Milky urine is also produced by urates, which clear on heating or phosphates, which clear on adding 10% acetic acid. Other causes of chyluria may be parasitic (Wuchereria bancrofti, Eustrongylus gigas, Tenia echinococcus, Tenia nana, malarial parasites, Cereonomas hominis) or nonparasitic (congenital lymphangiomas of the urinary tract, tuberculosis, reteroperitioneal abscess and neoplastic infiltration of retroperitional lymphatics, trauma and pregnancy). By far, the most important and the most common cause-effect relationship of chyluria is the one with Wuchereria bancrofti.

The most useful roentgenographic procedure in delineating lymphatic channels in patients of chyluria is lymphangiography, which is diagnostic to visualize the lymphourinary fistula, particularly when surgical intervention is planned. In some studies, radionuclide lymphoscintigraphy has been claimed to be a noninvasive technique in the diagnosis and management of chyluria.

In view of the rarity of detection of microfilariae in the urine as well as blood samples of even overt filariasis patients, serological markers have been developed to detect filarial infection. It is now known that patients with Wuchereria bancrofti infection mount an immune response of immunoglobulin of G4 subclass against Wuchereria bancrofti antigen, Wb-SXP-1. Rao et al.[8] used antibodies specific to the recombinant filarial antigen, Wb-SXP-1, to develop a sandwich enzyme-linked immunosorbent assay (ELISA) for the detection of circulating filarial antigen in sera from patients with lymphatic filariasis caused by Wuchereria bancrofti. This test was found to be 100% sensitive for the Wuchereria bancrofti infection. A similar ELISA that detects filaria-specific immunoglobulin G4 antibodies in unconcentrated urine has been developed by Itoh et al. [9] Similarly, estimation of urinary and serum immune complexes (ICs) are also potential serological markers for both the differential diagnosis of filarial infection and the therapeutic monitoring of MF carriers. In fact, occurrence of filaria-specific ICs in urine and their passage through the filtering structures of the kidney is suggestive of the focal or diffuse damage in those subjects. Detection of ICs in urine may provide a noninvasive means of assessing the extent of renal damage in patients with lymphatic filariasis. [10]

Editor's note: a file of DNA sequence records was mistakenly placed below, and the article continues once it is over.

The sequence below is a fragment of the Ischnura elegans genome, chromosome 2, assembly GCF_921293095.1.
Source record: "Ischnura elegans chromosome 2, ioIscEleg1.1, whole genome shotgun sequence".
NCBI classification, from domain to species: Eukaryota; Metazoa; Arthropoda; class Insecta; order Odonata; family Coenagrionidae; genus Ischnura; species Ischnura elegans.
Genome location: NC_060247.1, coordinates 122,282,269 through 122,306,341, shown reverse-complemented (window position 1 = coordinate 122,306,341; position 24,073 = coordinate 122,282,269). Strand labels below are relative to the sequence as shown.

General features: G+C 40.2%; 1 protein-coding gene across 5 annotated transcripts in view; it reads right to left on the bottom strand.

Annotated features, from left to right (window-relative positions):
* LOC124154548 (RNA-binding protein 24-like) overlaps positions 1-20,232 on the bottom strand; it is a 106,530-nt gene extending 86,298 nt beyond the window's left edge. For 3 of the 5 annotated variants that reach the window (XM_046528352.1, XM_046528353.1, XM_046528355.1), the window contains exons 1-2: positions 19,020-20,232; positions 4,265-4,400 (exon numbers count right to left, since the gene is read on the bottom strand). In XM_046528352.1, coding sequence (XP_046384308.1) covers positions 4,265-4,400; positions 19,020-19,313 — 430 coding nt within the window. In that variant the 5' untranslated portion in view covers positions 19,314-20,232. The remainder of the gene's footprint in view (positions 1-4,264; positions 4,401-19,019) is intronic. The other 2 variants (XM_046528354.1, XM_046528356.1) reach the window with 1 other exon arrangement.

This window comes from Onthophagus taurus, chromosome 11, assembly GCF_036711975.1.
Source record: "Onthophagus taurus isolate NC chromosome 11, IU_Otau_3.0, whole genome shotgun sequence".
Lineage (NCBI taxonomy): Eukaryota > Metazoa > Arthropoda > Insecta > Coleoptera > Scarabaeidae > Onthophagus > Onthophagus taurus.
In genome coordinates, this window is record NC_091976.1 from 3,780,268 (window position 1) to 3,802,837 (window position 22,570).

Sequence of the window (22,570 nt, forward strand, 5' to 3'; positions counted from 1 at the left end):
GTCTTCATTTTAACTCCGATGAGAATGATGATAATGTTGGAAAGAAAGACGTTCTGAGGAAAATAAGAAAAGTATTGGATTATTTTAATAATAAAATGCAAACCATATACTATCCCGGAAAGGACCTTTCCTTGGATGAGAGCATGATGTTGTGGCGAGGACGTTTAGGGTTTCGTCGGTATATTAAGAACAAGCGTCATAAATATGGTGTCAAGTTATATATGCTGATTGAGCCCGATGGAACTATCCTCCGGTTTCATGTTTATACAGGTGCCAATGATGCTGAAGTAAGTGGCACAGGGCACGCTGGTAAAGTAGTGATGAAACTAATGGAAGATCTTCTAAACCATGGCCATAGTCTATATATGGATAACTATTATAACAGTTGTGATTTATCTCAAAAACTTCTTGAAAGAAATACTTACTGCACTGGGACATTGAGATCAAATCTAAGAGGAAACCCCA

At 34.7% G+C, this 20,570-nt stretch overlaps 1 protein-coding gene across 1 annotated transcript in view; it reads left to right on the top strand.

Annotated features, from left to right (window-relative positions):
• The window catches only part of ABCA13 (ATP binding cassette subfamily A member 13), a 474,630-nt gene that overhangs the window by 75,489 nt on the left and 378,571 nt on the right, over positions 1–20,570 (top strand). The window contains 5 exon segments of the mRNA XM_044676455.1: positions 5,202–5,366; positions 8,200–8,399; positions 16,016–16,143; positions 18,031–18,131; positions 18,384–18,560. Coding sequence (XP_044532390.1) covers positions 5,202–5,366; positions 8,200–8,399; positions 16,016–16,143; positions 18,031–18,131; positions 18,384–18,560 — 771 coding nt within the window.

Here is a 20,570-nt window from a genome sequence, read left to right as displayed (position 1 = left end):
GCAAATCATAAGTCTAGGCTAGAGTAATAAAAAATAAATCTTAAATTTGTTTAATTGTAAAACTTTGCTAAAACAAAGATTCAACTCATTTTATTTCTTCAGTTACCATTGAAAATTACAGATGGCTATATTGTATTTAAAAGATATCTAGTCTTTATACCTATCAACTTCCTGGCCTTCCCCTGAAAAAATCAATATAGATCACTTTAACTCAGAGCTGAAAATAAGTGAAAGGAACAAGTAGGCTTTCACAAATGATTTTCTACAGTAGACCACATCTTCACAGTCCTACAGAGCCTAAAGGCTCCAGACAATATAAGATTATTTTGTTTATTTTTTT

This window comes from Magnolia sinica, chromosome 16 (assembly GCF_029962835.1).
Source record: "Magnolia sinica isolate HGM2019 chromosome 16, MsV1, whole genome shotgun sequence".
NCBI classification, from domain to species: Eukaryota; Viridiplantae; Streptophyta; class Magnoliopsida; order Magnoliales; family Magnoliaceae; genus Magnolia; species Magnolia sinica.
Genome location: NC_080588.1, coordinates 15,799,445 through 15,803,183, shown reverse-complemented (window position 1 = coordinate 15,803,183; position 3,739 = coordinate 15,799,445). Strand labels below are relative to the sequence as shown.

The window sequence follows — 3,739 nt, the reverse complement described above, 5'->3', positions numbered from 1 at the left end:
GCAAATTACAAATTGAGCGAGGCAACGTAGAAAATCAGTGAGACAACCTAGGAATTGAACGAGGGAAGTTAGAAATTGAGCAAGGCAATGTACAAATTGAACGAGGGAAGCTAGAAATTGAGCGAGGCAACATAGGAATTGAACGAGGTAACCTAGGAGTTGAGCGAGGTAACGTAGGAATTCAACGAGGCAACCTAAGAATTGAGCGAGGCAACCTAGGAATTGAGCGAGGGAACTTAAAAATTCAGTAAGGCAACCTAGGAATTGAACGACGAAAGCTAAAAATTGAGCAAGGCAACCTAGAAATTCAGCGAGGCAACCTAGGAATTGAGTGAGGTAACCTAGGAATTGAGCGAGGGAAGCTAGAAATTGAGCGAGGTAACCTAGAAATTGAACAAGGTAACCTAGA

The management of cases of chyluria includes bed rest, high protein diet exclusive of all fats (except medium chain triglycerides, which enter the circulation through the portal system by-passing the thoracic duct), drug treatment (diethycarbamazine) and use of abdominal binders, which is claimed to prevent the lymphourinary reflux by increasing the intra-abdominal pressure. Surgical management is indicated in cases of recurrent clot-colic, retention of urine and progressive weight loss despite conservative treatment, especially in children. The cornerstone of management of chyluria is renal pelvic instillation sclerotherapy. Surgical alternatives include open or laparocopic chylolymphatic disconnection.

 
   References Top

1.Webber CA, Eveland LK. Cytologic detection of Wuchereria bancrofti microfilariae in urine collected during a routine workup for hematuria. Acta Cytol 1982;26:837-40.  Back to cited text no. 1  [PUBMED]    
2.Walter A, Krishnaswami H, Cariappa A. Microfilariae of Wuchereria bancrofti in cytologic smears. Acta Cytol 1983;27:432-6.  Back to cited text no. 2  [PUBMED]    
3.Diamond E, Schapira HE. Chyluria-a review of the literature. Urology 1985;26:427-31.   Back to cited text no. 3  [PUBMED]    
4.Sharma S, Rawat A, Chowhan A. Microfilariae in bone marrow aspiration smears, correlation with marrow hypoplasia: a report of six cases. Indian J Pathol Microbiol 2006;49:566-8.  Back to cited text no. 4  [PUBMED]    
5.Varghese R, Raghuveer CV, Pai MR, Bansal R. Microfilariae in cytologic smears: a report of six cases. Acta Cytol 1996;40:299-301.  Back to cited text no. 5  [PUBMED]    
6.Bhaskaran CS, Rao KV, Prasantha-Murthy D. Microfilarial granuloma of the spleen. Indian J Pathol Microbiol. 1975;18:80-3.  Back to cited text no. 6  [PUBMED]